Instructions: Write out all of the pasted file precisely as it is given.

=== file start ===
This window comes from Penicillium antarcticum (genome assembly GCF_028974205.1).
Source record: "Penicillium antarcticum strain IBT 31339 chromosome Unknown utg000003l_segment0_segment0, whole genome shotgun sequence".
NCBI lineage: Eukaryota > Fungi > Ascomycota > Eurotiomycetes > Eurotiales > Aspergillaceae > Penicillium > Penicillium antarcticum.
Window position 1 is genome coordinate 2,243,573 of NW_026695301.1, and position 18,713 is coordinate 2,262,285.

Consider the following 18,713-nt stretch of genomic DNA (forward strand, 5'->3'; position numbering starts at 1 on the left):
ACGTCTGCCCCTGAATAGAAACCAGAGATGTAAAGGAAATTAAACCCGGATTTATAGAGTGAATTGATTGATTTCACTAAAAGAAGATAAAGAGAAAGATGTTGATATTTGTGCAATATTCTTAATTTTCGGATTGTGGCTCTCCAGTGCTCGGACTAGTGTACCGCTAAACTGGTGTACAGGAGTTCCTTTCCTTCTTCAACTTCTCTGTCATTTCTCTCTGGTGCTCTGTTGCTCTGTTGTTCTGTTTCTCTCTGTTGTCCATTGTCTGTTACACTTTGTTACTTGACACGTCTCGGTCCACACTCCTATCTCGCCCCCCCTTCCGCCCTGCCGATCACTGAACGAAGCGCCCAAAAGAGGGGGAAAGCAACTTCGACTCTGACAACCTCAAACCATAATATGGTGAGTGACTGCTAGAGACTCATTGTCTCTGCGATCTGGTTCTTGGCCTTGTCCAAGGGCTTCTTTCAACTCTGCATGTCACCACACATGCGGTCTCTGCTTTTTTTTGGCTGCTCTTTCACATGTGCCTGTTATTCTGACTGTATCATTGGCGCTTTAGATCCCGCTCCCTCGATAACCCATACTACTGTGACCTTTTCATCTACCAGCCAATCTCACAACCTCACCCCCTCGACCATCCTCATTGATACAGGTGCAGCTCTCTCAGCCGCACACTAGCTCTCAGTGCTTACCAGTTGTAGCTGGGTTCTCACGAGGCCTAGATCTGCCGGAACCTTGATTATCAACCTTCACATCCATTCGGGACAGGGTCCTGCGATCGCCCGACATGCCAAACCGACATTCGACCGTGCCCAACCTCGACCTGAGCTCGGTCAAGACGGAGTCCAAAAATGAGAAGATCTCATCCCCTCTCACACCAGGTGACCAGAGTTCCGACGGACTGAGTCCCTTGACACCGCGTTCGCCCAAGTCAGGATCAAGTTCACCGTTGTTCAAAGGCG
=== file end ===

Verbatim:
This window comes from Penicillium antarcticum (genome assembly GCF_028974205.1).
Source record: "Penicillium antarcticum strain IBT 31339 chromosome Unknown utg000003l_segment0_segment0, whole genome shotgun sequence".
NCBI lineage: Eukaryota > Fungi > Ascomycota > Eurotiomycetes > Eurotiales > Aspergillaceae > Penicillium > Penicillium antarcticum.
Window position 1 is genome coordinate 2,243,573 of NW_026695301.1, and position 18,713 is coordinate 2,262,285.

Consider the following 18,713-nt stretch of genomic DNA (forward strand, 5'->3'; position numbering starts at 1 on the left):
ACGTCTGCCCCTGAATAGAAACCAGAGATGTAAAGGAAATTAAACCCGGATTTATAGAGTGAATTGATTGATTTCACTAAAAGAAGATAAAGAGAAAGATGTTGATATTTGTGCAATATTCTTAATTTTCGGATTGTGGCTCTCCAGTGCTCGGACTAGTGTACCGCTAAACTGGTGTACAGGAGTTCCTTTCCTTCTTCAACTTCTCTGTCATTTCTCTCTGGTGCTCTGTTGCTCTGTTGTTCTGTTTCTCTCTGTTGTCCATTGTCTGTTACACTTTGTTACTTGACACGTCTCGGTCCACACTCCTATCTCGCCCCCCCTTCCGCCCTGCCGATCACTGAACGAAGCGCCCAAAAGAGGGGGAAAGCAACTTCGACTCTGACAACCTCAAACCATAATATGGTGAGTGACTGCTAGAGACTCATTGTCTCTGCGATCTGGTTCTTGGCCTTGTCCAAGGGCTTCTTTCAACTCTGCATGTCACCACACATGCGGTCTCTGCTTTTTTTTGGCTGCTCTTTCACATGTGCCTGTTATTCTGACTGTATCATTGGCGCTTTAGATCCCGCTCCCTCGATAACCCATACTACTGTGACCTTTTCATCTACCAGCCAATCTCACAACCTCACCCCCTCGACCATCCTCATTGATACAGGTGCAGCTCTCTCAGCCGCACACTAGCTCTCAGTGCTTACCAGTTGTAGCTGGGTTCTCACGAGGCCTAGATCTGCCGGAACCTTGATTATCAACCTTCACATCCATTCGGGACAGGGTCCTGCGATCGCCCGACATGCCAAACCGACATTCGACCGTGCCCAACCTCGACCTGAGCTCGGTCAAGACGGAGTCCAAAAATGAGAAGATCTCATCCCCTCTCACACCAGGTGACCAGAGTTCCGACGGACTGAGTCCCTTGACACCGCGTTCGCCCAAGTCAGGATCAAGTTCACCGTTGTTCAAAGGCG